Whether it be through a thumatrope, a phenakistoscope, a zoetrope, a movie camera, or a webcam, man kind has been thrilled by moving images since the dawn of time. Though not officially “invented’ until the late 1800s, motion pictures have become an escape. Whether its a 30 second animated short or a 10 hour epic, we’re amazed to see images dance on our screens.
Since the dawn of the motion picture, producers, writers, and directors have pushed the boundaries of what they will show an audience. While many of us are familiar with Charlie Chaplin classics like Tango Tangles or Cruel, Cruel Love, we forget that movies like The Life Story of David Lloyd were banned from audiences.
I’ve always had a fascination with films that I’m not supposed to see. Whether I’m told by friends, family members, or even my government that I shouldn’t see something, it makes me want to see it more. That’s human nature. Ban something, and we’ll want it. Greatest example Never Mind the Bullocks, Here’s the Sex Pistols was banned by the BBC and even pulled from record store shelves. It was still the biggest selling album in the UK in 1978.
What really fascinates me most is the changing tide of audiences. For instance, my mom recants the story of seeing The Graduate in theater 1967. Her stepmother, my Nana, had to sign a waiver to allow my then 9 year old mother to see the movie. Apparently, the theater was worried the films content would mess with my mom’s psyche. Having seen the film myself several times (I have a copy of it on my DVD shelf), though there are scenes I wouldn’t subject a 9 year old to, I don’t see the signing a waiver to be necessary to watch The Graduate. (currently ranked 7 on the AFI Top 100 Films list).
I could probably cite several inspirations that have lead me to take on this project. Whether it was watching Death Scenes 2 with my cousin Steve at age 16, Nicolas Cage in 8mm, or my monthly check ins to Rotten.com (seriously, they need to update their stuff!!). Its all lead to this project. However, the straw that finally broke the camels back, was my recent viewing of a Channel 4 series titled The Dark Side of Porn. Episodes 8 and 9 specifically deal with banned films.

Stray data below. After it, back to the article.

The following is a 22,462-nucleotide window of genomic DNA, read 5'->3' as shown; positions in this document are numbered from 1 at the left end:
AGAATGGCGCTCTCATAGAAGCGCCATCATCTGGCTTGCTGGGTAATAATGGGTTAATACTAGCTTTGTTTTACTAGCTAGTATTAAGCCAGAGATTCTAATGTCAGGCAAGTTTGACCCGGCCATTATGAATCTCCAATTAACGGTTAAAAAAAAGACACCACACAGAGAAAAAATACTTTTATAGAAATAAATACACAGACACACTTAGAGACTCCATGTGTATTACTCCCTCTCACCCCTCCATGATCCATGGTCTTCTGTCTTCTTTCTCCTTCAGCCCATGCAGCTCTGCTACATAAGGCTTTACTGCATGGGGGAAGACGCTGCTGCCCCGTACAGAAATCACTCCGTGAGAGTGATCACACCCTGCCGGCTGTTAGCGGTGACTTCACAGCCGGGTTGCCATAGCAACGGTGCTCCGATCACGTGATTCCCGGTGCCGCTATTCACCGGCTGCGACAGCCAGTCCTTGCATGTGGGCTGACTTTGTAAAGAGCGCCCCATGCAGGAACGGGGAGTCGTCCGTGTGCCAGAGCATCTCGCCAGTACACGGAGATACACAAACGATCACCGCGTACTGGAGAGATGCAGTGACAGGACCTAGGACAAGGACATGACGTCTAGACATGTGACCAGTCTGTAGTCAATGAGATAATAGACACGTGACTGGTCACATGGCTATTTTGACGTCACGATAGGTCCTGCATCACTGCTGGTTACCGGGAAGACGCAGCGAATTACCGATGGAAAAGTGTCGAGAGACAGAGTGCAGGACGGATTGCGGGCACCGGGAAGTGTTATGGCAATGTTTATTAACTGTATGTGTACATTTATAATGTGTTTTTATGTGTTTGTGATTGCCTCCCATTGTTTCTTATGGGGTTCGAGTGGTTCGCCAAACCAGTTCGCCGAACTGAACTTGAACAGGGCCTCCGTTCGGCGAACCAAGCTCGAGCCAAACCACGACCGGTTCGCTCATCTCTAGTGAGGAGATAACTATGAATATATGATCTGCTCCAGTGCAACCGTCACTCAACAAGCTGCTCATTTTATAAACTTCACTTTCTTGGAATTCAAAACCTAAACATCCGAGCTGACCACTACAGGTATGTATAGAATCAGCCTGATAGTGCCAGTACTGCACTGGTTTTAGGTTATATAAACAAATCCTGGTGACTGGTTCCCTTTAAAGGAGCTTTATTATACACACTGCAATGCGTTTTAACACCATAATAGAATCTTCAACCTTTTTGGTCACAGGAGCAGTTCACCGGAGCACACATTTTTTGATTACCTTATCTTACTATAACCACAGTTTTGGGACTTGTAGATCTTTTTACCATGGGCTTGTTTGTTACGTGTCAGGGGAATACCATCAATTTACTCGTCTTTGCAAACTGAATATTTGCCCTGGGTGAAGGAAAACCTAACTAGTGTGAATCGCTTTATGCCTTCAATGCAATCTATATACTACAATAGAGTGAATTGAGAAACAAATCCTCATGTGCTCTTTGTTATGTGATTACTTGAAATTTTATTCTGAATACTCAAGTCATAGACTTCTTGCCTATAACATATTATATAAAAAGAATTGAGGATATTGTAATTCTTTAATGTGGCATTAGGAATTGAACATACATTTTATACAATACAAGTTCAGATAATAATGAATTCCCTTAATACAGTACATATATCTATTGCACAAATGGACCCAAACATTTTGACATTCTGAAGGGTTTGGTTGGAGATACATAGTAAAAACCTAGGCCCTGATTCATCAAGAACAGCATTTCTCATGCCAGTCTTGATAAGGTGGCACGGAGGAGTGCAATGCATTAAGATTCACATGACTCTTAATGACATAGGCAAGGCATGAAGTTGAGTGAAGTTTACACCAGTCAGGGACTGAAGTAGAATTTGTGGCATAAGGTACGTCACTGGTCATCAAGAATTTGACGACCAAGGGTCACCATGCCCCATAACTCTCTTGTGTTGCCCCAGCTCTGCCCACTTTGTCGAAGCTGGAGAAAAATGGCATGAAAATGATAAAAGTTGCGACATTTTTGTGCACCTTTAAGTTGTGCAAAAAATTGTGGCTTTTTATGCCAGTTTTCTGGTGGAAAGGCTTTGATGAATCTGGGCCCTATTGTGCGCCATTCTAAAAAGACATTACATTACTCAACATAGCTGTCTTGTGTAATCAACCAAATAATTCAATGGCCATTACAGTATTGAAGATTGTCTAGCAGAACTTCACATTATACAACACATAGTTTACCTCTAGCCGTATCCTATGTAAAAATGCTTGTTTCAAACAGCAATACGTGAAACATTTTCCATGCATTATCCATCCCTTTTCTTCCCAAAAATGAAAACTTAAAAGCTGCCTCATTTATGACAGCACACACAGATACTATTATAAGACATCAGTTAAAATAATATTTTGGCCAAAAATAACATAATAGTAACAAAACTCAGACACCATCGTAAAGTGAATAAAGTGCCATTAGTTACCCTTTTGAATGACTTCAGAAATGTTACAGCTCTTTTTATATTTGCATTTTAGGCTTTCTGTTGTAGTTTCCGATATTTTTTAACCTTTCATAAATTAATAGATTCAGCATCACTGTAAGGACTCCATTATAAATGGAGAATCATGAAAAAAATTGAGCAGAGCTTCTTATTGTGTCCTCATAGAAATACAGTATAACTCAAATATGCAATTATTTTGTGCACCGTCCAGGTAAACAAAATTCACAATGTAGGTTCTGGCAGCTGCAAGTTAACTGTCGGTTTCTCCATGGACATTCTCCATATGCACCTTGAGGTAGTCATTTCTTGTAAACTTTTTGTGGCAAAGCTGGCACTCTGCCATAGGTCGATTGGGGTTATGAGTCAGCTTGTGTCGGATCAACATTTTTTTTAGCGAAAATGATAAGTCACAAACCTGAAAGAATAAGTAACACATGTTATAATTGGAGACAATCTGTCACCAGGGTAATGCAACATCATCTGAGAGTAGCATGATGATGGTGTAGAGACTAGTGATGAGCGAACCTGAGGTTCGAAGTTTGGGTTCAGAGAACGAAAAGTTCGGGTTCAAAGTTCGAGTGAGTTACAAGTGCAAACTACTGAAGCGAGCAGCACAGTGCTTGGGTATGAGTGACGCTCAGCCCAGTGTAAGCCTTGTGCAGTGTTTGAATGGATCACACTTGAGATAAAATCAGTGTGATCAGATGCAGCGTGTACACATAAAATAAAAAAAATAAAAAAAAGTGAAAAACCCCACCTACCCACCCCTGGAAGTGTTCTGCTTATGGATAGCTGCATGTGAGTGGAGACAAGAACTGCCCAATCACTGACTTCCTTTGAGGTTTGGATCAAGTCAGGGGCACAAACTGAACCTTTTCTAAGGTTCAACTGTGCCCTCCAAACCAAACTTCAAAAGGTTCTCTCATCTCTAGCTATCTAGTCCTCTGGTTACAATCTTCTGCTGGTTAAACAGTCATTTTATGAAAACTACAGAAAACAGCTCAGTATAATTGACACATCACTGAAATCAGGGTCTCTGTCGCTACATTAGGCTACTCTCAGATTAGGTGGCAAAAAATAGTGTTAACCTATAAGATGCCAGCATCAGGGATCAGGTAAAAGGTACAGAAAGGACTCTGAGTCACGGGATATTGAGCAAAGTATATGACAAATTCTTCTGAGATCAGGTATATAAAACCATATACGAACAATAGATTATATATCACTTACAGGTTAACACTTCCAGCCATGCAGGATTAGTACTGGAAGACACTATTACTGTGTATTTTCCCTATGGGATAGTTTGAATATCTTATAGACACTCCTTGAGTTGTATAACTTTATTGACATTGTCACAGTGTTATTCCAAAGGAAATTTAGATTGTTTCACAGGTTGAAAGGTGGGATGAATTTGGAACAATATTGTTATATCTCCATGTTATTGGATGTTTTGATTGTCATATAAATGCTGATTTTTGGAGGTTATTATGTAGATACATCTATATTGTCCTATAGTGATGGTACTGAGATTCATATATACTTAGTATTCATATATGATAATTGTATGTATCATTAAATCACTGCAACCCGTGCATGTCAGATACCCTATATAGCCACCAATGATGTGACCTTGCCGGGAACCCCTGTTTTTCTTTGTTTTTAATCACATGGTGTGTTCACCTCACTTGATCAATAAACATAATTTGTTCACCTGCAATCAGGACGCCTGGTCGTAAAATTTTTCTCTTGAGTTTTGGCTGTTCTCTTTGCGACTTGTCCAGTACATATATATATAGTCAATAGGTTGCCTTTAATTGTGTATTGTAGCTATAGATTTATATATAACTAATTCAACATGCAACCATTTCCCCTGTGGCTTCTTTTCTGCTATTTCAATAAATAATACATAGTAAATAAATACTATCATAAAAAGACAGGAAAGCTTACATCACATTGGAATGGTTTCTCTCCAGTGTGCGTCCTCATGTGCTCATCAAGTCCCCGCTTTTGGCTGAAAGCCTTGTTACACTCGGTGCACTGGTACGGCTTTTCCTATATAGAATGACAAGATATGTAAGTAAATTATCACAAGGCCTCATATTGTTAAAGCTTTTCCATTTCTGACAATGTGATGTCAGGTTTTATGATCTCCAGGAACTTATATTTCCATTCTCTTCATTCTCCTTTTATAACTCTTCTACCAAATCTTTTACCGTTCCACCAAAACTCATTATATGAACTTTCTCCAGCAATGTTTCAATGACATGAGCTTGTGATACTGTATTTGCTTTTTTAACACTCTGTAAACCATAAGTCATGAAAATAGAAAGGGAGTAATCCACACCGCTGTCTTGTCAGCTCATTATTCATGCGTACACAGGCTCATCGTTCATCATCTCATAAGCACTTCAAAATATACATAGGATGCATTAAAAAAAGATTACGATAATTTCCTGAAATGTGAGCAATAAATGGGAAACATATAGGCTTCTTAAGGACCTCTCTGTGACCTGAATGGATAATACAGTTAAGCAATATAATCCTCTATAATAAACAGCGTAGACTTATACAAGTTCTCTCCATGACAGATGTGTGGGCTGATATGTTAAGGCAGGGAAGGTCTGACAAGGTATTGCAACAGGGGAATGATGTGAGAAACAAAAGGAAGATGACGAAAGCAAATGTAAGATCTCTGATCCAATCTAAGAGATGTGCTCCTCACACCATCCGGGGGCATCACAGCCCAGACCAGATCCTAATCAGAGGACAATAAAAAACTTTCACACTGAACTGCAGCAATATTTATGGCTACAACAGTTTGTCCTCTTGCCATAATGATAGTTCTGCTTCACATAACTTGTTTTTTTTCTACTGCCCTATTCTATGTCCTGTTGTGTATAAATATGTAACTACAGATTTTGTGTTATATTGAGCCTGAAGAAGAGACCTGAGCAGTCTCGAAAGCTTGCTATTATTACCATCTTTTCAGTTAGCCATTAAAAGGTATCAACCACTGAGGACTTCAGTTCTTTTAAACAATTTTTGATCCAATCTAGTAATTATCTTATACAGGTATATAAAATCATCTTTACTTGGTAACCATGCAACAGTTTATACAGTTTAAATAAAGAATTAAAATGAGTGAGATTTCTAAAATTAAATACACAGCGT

Several of the films I will review over the next few blog posts may seem tame, some may seem absurd, and others may seem outright disgusting. As I’ve read over lists of films banned by governments worldwide, I’ve found some to be common films that have actually blown my mind that they’d be banned. Did you know Pirates of the Caribbean: At World’s End is banned in China? Others, such as or Cannibal Holocaust or Animal Farm (street name of the 1971 pornographic film starring Bodil Joensen) have reason to be banned.
My criteria for a “banned film” is as follows:
– Has the film been banned in the United States, Canada, or United Kingdom as well as 1 other Western* country (not including Ireland)?
– Has the film been banned in 2 countries outside of Europe or North America?
– How hard is it to find a digital or physical copy of the film?
– What were the grounds for the film being banned?
– How old is the film?
– In 10 years, could this film be removed from a banned film list?
– How many sessions with a psychologist will I need to fall asleep after watching this film?
– Would I show/recommend this film to my friends?
So, sit back, grab some popcorn, and enjoy.
*Western defined as: North America, Europe, Japan, and Australia